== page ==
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Iowa freshman making progress in recovery

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IOWA CITY – Josh Dix hasn’t attempted his first shot or dropped into a defensive stance yet for the Iowa basketball team, but the freshman has already been tested.

The 6-foot-5 wing from Council Bluffs Abraham Lincoln said Tuesday his patience has been tested as he continues to make steady progress while working his way back from surgery to repair a broken tibia and fibula in his right leg.

“It’s been tough, something I had never experienced before, but like coach (Fran) McCaffery keeps telling me, the first game isn’t until November,’’ Dix said. “Just be patient, keep working.’’

Still he was tested.

“Mentally as much as physically,’’ Dix said. “It was hard having the game taken away from me, especially at first when I couldn’t play at all. I had put a lot of work in to my senior year and to have end the way it did, that was tough.’’

He said the setback that prematurely ended his senior season of high school competition has made him appreciate the opportunity he now works to begin with the Hawkeyes.

“I’m grateful that coach McCaffery trusts my work ethic,’’ Dix said. “I’ll be back. I know that.’’

Dix has hopes of being cleared for full workouts by Sept. 1, well before the start of practice and long before the first opening tip of the Hawkeye season on Nov. 7.

“I’m looking forward to everything being normal again,’’ Dix said. “I’m getting there, taking one step forward at a time.’’

Dix had to stay away from the game and be off the leg for two months following surgery.

Rehabilitation work followed and since arriving on campus on June 12 his involvement in team activities has been concentrated on learning as much as he can off the court.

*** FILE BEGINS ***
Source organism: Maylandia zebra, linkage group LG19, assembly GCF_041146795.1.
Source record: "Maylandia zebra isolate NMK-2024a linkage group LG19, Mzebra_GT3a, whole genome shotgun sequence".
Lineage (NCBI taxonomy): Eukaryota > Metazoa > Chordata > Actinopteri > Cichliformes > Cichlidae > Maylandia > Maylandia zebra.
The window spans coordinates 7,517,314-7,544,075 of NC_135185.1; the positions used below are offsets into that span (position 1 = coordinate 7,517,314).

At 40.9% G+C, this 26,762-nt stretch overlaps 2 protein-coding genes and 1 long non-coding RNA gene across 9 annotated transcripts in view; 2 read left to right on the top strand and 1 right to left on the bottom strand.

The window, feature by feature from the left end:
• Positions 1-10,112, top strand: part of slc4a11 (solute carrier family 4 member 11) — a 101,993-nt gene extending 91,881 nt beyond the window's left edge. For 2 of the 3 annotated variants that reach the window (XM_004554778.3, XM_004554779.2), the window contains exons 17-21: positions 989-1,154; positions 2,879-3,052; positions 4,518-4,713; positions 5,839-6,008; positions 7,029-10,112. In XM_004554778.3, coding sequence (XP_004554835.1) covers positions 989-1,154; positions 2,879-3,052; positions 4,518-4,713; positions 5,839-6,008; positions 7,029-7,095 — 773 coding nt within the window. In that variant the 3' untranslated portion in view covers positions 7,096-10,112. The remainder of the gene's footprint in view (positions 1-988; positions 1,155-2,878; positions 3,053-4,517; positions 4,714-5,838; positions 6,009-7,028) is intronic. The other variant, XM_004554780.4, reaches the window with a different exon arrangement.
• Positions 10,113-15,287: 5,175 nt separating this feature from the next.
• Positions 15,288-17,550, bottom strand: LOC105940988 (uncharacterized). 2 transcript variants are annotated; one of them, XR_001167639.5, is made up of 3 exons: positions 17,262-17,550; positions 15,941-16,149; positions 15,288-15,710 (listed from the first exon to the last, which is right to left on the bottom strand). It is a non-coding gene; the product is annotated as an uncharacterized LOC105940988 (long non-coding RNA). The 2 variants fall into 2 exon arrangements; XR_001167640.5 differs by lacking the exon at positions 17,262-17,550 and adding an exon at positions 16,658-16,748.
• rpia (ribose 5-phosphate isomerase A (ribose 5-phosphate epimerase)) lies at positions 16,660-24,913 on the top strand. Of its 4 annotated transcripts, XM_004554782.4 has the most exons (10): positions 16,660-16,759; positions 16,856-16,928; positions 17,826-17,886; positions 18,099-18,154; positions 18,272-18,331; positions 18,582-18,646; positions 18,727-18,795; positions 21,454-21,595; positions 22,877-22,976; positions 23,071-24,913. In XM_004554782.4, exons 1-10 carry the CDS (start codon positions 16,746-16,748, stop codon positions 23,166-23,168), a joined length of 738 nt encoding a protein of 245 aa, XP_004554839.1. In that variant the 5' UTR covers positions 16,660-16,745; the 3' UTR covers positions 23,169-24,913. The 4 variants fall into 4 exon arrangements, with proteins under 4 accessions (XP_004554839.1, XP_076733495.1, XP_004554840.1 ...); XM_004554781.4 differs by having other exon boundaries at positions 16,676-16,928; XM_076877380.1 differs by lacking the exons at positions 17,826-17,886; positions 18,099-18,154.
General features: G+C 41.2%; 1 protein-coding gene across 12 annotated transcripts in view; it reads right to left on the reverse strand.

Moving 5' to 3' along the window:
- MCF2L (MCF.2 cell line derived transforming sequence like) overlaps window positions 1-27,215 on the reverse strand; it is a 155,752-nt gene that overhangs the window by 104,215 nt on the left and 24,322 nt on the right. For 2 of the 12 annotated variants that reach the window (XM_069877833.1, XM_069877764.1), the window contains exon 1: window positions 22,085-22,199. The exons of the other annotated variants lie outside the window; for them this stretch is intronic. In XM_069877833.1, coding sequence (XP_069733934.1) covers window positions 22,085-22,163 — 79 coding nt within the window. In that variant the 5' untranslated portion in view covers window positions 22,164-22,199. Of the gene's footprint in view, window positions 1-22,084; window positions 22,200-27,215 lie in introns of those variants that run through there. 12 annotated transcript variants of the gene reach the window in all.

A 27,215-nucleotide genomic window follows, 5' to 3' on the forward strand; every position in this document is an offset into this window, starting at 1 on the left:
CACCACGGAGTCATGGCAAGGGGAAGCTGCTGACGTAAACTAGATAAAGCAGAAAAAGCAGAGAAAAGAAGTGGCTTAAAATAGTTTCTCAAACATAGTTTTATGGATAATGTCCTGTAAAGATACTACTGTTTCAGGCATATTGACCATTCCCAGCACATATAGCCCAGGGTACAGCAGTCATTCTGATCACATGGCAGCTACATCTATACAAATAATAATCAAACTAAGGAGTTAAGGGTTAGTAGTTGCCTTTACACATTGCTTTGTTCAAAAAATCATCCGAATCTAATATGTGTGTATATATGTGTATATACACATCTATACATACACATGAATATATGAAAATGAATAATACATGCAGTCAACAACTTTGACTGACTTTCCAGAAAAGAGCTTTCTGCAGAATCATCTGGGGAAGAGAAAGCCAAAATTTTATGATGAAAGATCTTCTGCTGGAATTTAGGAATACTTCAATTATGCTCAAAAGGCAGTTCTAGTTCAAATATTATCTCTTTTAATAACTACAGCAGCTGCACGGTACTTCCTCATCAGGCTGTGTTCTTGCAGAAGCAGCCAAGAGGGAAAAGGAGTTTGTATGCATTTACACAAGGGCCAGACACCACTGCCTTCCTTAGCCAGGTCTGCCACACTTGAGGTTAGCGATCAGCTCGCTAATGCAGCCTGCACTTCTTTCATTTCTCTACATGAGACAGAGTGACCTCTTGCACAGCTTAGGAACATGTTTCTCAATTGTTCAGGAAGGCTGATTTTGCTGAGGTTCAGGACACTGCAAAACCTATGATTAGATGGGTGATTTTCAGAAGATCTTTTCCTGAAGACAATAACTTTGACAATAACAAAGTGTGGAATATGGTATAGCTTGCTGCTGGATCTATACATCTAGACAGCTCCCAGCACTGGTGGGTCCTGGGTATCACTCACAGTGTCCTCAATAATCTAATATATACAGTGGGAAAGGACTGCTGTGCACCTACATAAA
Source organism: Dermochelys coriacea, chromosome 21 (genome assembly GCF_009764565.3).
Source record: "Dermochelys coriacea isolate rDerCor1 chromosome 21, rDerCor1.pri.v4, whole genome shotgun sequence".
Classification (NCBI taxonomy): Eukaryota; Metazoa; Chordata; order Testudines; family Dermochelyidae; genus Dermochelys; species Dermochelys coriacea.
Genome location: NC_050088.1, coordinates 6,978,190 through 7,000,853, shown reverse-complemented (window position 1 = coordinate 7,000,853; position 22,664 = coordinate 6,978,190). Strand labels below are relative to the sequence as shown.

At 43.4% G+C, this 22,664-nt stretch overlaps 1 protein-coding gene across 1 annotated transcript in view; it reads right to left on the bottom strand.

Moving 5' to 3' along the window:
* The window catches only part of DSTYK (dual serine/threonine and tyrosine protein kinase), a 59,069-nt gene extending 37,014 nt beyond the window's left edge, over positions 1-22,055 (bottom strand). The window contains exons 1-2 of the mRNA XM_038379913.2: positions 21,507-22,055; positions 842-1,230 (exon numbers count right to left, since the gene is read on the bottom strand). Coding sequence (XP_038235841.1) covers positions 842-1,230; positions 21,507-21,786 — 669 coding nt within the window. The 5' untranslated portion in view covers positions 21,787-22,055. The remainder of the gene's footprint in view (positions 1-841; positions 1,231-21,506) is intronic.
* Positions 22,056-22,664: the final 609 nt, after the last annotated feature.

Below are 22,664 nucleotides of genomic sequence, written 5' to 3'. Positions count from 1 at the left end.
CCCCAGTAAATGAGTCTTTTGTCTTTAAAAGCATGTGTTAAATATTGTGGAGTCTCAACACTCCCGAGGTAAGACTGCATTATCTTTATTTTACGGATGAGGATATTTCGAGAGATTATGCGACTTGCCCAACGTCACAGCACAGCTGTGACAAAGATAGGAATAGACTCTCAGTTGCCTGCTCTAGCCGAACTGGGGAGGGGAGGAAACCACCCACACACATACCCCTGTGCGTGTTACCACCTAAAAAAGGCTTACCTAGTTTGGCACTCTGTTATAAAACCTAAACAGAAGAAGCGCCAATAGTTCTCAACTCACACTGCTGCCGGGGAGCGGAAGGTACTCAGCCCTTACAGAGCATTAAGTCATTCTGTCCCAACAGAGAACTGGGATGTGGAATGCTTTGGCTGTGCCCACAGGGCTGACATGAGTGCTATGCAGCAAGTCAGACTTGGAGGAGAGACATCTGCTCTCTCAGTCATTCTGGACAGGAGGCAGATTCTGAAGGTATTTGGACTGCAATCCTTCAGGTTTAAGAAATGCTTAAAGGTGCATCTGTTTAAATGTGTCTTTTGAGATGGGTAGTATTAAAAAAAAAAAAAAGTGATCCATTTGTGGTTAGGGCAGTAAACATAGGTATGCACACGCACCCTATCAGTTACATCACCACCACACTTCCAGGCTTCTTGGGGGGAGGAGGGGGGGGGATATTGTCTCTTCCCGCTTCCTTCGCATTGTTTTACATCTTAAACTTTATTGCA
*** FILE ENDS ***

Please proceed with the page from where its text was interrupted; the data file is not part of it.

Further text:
On the court, he spent the first month working with trainers to rehabilitate and strengthen the leg he injured during a fall after he went up to block a shot in the final minutes of a February game at LeMars.

Wanting to avoid any potential setbacks, Dix said he concentrated on making slow, but steady progress.

“Like with my ankle movement, I had a band I would put on and work it back and forth. They wanted to make sure all my ankle movement was there,’’ Dix said.

“Then knee movement, same thing, and all that stuff. Even when I had the boot on, I would take it off and then it gradually moved into walking like normal. Then, jogging and then squats, all the stuff like that.’’

Much of that work took place on an adjacent court to where his teammates were training putting in their summer work.

“That’s been hard, watching them get up and down and get after it while I’ve been over on the other court doing one of my workouts to get back,’’ Dix said. “It will all work out in the end. I know that, but it hasn’t been easy.’’

Dix was cleared last week to begin participating in some skill drills with his teammates.

He has not yet been cleared for contact.

“I know it’s going to be more physical, a lot different from high school, so I anxious to get to that point and get that started,’’ Dix said.

Dix sees certain parts of his mobility progressing faster than others.

“Some stuff, it’s just taking a little longer which is normal,’’ Dix said. “My jumping ability, I’m probably 75, 80 percent where I would normally be but running, I’m closer to 90 percent of where I’ve been at. I’m anxious to get back to normal, but I can’t rush it.’’

McCaffery anticipates Dix meeting his target date of cleared for full workouts around Sept. 1.

“I expect him to be ready to go by then,’’ McCaffery said. “He’s a good player who is going to help us.’’

Dix plans to contribute during the upcoming season.

“I’m going to be ready to give the team what I can. I can guard guys at the one through the three (positions), I can shoot, dribble, play the one through the four on offense,’’ Dix said. “I’ll be ready to help wherever I’m needed.’’


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